The conversation between the two accomplished writers started with a quote from a colleague when Meera was publishing her first novel; the colleague remarked that they do not read novels written by women since they begin in the kitchen, and end in the verandah.
Both authors glided through how their styles differ in writing or portraying women. Picking up from the quote from Meera’s colleague as a metaphor, they examine how women writers are being weighed down heavily with prejudice.
Geetanjali chimes in that women writers have changed the course of writing itself. It is no more the insignificance of stories that flow from the kitchen to the verandah, they’re far more inclusive of the complexities around them. There no more exists a binary of work versus home. Even the “little stories” have had huge reverberations.
Home has become synonymous with, and has its share of heartbreaks; its high emotions and has been a source of inspiration in their books. The emotions do not necessarily have to be familial, but can be political too, says Meera.
While examining their stance as women writers, Meera views it and has portrayed some of the women in her books to be vindictive; she is very involved in the familial sentiments of the woman. Geeta, on the other hand, views these from a distance. Meera’s book ‘Poison of Love’ is one that brings together love, revenge, and disappointment.
Don’t families build a writer? Worse the family, better the writer? Meera’s question brings out the metaphor in the family, Geeta adds. Families break or make a character. The family is a microcosm of so many multiple emotions and definitely adds character.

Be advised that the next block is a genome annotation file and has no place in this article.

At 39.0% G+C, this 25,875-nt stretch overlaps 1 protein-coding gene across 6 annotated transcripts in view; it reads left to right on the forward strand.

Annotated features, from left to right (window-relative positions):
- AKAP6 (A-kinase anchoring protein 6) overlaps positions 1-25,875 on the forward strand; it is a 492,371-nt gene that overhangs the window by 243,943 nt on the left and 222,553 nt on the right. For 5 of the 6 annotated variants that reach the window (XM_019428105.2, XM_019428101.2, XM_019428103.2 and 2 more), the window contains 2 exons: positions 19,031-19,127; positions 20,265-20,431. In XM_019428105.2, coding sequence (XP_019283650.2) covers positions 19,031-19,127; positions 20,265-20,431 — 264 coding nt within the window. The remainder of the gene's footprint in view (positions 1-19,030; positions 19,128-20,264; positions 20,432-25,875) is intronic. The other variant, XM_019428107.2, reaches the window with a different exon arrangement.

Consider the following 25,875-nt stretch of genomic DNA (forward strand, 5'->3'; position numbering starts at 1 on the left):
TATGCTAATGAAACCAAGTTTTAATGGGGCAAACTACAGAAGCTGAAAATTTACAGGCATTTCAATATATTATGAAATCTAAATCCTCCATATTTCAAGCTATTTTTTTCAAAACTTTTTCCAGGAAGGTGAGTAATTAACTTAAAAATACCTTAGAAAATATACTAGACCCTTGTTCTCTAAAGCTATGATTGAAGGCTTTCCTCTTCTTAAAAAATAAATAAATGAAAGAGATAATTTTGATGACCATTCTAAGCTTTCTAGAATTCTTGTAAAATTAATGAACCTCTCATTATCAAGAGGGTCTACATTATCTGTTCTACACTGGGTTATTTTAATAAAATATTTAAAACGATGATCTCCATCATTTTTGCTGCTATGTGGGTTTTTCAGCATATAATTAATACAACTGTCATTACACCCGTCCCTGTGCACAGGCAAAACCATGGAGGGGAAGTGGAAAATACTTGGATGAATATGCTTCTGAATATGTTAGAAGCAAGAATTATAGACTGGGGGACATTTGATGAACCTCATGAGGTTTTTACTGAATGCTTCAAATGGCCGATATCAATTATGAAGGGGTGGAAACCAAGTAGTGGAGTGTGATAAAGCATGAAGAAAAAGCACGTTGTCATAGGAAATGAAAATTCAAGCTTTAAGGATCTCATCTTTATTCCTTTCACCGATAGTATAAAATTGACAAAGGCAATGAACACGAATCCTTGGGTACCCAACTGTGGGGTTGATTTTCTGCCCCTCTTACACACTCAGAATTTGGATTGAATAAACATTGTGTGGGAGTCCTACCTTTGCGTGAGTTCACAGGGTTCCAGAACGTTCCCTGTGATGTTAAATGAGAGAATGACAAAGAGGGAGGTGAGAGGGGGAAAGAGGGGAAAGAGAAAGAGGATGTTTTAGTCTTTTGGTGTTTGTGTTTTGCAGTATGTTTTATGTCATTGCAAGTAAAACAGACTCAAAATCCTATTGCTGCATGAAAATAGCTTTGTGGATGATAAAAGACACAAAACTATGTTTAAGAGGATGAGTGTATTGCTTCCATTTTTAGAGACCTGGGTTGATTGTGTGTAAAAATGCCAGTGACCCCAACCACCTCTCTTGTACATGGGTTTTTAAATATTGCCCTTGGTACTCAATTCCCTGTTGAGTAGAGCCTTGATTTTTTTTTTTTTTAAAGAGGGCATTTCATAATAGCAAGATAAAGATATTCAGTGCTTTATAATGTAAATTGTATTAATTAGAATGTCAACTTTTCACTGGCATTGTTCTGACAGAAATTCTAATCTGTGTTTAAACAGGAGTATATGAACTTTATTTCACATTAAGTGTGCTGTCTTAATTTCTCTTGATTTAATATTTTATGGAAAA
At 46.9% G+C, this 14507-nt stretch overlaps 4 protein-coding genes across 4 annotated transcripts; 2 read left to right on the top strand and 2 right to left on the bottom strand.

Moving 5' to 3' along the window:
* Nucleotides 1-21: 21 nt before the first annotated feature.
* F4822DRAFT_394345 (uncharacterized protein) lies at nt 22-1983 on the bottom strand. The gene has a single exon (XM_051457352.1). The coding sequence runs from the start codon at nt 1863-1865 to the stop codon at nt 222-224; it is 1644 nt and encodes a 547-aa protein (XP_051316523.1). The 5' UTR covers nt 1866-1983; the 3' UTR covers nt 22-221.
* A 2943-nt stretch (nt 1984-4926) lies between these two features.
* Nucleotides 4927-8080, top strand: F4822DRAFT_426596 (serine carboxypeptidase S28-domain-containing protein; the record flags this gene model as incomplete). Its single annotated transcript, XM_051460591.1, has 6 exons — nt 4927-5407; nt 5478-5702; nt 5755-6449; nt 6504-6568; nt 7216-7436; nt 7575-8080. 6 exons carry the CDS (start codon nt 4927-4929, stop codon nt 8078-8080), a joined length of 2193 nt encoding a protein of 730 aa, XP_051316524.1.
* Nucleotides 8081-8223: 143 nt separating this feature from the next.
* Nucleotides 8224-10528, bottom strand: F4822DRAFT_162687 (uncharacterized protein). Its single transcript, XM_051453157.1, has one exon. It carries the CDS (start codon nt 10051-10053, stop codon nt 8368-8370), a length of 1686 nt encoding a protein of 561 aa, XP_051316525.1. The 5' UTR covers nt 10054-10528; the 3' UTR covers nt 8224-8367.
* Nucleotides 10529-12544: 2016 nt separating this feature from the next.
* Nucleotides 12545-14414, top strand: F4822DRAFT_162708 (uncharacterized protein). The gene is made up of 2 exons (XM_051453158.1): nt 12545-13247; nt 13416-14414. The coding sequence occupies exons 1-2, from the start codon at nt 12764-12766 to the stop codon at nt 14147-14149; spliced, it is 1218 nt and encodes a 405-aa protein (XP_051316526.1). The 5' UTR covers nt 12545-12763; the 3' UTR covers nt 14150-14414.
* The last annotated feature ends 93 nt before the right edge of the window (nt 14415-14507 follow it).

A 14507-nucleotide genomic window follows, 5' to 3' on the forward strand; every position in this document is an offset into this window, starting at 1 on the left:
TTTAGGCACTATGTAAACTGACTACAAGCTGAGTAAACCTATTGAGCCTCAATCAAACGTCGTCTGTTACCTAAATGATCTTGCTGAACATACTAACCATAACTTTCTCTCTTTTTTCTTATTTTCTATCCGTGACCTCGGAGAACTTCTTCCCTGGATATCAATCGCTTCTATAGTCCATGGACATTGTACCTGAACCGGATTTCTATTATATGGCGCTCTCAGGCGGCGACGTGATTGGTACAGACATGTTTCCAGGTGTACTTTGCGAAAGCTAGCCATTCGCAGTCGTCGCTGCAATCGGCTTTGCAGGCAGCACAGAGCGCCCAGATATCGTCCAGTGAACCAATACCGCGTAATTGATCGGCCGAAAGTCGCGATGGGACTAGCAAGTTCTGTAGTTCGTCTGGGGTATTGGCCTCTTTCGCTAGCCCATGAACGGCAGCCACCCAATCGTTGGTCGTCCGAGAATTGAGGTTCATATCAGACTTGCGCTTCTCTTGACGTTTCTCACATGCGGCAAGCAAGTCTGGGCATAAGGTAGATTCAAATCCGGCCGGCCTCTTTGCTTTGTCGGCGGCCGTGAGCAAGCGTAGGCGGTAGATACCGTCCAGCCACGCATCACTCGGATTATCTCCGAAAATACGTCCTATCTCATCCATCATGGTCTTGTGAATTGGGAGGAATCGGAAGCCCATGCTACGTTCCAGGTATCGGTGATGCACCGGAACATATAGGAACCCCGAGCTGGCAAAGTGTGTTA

There also erupts a question in Meera, isn’t family being a factor also difficult for a writer to break free from authority? Would being a successful writer come in the way of being a good mother, a daughter, or wife? Geeta agrees that this is a dilemma; that writing needs a solitary space, while a family needs you to be involved. She quotes an author from the past who called women ‘pressure cooker writers’. Women have also coloured the meaning of that differently; they’ve been able to provide tonality from the experience.
Meera goes back into a memory where once in a fight with the spouse, she remarked that the book she had written was a revelation on why one should not be married, and yet, marriage is the one which elicited her to write one.
Geeta closes the session with an excerpt from her book, ‘Empty space’. It looks into an act of terror at a college café, where young lives were lost; a young boy being rescued and raised by a mother who lost her child. The excerpt shows the side of an omniscient, emotional mother who picks up the ashes of her child, while the father struggles to understand what is going on around him.
Meera KR and Geetanjali Shree are writers who write differently, yet are inspired by families they come from, or see around them. The portrayal of the women characters, and their reason for writing are coloured by the shades they find in real families and their raw emotions.
About the Author: A believer in the subtlety of magic in everyday living, Shobhana seeks the same from the books she reads and the poetry she writes. Immerses herself in music, literature, art, and looking out the window with some coffee. She curates her poetry, and occasional verses in her blog Thinking; inking. She currently writes for Bookstalkist.